Tuesday, February 7, 2023

MTA board postpones fare hike hearing: What it means for your wallet

NEW YORK — Happy New Years from the MTA! You have a few more months before they ask you for more money to use public transport.

The transit agency’s board opted Wednesday to postpone a hearing on fare increases until at least the end of February, meaning MTA subway and bus fares, along with bridge tolls, could go up until June.

The increase usually begins in March each year, followed by a vote in December. MTA President and CEO Janno Lieber said Wednesday that the mock hearings would be delayed to allow a subcommittee to study fairness and other variables.

An MTA fare hike is potentially inevitable as the cash-strapped transit agency still grapples with the aftermath of the pandemic, but the transit agency detailed the dire financial straits it found as a result of the pandemic.

Top transit officials showed MTA board members on November 30 how dire the deficit was, according to MTA chief financial officer Kevin Willens, and said it was expected to approach $3 billion by 2026. Is.

Cause of the crisis? Ridership is yet to fully return to pre-pandemic levels, which were only two-thirds of what they were in late November 2019.

The office of New York State Comptroller Thomas DiNapoli demanded to know how the MTA plans to save money and fund operations as it tries to close the budget gap caused by COVID-19. According to the comptroller’s office, the agency received a $15 billion federal bailout, but at least two-thirds of that was spent to keep it afloat.

“Federal relief is not forever,” DiNapoli said earlier this month. “Some of it is in the form of loans that have to be paid back. And ridership hasn’t come back.”

The comptroller also warned that a lack of government funding and a fall in passenger numbers could lead to severe service cuts and fare hikes in the future.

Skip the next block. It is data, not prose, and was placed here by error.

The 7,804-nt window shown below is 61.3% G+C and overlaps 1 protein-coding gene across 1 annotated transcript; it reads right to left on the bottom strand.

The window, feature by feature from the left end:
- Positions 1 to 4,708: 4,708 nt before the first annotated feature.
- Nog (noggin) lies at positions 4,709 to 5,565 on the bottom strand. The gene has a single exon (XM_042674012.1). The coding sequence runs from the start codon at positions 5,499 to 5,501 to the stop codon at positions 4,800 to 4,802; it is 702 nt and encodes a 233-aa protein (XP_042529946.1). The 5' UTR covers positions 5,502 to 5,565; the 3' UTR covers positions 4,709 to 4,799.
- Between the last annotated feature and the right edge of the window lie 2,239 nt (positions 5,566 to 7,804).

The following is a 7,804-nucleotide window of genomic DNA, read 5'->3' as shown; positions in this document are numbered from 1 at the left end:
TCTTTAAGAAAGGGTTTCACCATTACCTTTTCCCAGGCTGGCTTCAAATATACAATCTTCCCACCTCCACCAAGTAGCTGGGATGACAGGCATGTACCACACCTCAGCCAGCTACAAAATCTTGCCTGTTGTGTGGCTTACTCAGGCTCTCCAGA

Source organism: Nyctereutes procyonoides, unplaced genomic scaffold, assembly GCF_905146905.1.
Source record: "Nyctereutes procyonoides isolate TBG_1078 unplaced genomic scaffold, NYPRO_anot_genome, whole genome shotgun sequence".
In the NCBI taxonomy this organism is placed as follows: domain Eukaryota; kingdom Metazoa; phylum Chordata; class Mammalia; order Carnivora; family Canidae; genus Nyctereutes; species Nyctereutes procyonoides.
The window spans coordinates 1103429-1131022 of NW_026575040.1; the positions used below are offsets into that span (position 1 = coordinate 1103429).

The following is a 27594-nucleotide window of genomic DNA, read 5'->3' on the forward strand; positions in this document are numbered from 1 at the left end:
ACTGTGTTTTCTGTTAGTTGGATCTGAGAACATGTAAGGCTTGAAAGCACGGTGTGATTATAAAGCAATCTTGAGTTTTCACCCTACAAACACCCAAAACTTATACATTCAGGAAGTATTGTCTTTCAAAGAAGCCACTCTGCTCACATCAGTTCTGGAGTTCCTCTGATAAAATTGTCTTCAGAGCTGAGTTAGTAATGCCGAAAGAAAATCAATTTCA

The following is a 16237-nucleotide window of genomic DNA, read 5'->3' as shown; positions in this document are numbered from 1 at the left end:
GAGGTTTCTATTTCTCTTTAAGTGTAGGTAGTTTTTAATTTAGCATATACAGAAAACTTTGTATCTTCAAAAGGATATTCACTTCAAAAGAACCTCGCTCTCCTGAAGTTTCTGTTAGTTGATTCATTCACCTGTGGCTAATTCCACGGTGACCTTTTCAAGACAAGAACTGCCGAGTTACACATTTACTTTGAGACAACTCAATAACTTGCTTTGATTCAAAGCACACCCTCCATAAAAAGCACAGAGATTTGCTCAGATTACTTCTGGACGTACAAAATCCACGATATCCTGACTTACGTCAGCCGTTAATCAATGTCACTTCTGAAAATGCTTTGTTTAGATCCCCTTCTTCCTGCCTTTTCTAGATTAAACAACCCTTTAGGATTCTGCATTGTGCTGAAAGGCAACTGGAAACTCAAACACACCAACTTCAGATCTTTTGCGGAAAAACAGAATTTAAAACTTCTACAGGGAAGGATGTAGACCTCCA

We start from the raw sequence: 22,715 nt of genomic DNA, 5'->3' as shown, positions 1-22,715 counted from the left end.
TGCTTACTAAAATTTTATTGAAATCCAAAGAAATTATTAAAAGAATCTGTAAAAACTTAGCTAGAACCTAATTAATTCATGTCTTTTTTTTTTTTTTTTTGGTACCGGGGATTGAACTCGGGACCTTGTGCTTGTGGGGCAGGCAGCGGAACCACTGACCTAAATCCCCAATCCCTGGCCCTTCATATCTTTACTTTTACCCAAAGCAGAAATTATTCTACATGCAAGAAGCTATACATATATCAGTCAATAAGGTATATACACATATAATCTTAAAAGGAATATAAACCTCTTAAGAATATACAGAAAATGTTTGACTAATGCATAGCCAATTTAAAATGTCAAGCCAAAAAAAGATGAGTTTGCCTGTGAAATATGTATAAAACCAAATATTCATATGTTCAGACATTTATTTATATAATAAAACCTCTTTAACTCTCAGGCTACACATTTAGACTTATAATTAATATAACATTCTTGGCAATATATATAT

In response to the comptroller’s report, the MTA said, “It remains committed to maintaining strong service for our riders, and this report underscores that post-pandemic budgeting with fare increases and service reductions only.” Solving the gap is not an attractive option.”

As far as saving costs, Lieber has said that the service cuts suggested by DiNapoli were not on the table. However, the agency has announced plans to adjust subway service on more than a dozen lines in 2023 to better reflect post-pandemic ridership. This means weekends, weekdays, and shifts on other days. See details.

If the loss cannot be recovered through service cuts, then the next option is to increase fares, and passengers are not enthusiastic about it.

Cyclist Peggy Banks said, “It shouldn’t even be the rate it is now. They want more money, but we’re not getting the service we need! It’s out of control.”

The state audit showed that before the pandemic, subway and bus fares accounted for 42% of the MTA’s revenue. Now, he says, it’s just 24%, which only helps narrow the deficit by $1.6 billion, officials say.

DiNapoli’s office says a 28% fare increase would be needed to ease the MTA’s financial pain. An increase in that amount would increase the price of a trip from $2.75 to $3.50.

Meanwhile, Lieber has recommended a more modest fare increase of 5%, which would be about 15 cents more than passengers are paying now. He also said that the financial crisis could be avoided if federal, state and local governments injected hundreds of millions of dollars more cash.

“And if they also want a response that raises the rate unnecessarily, we’re all ears,” Lieber said.

Nation World News Desk
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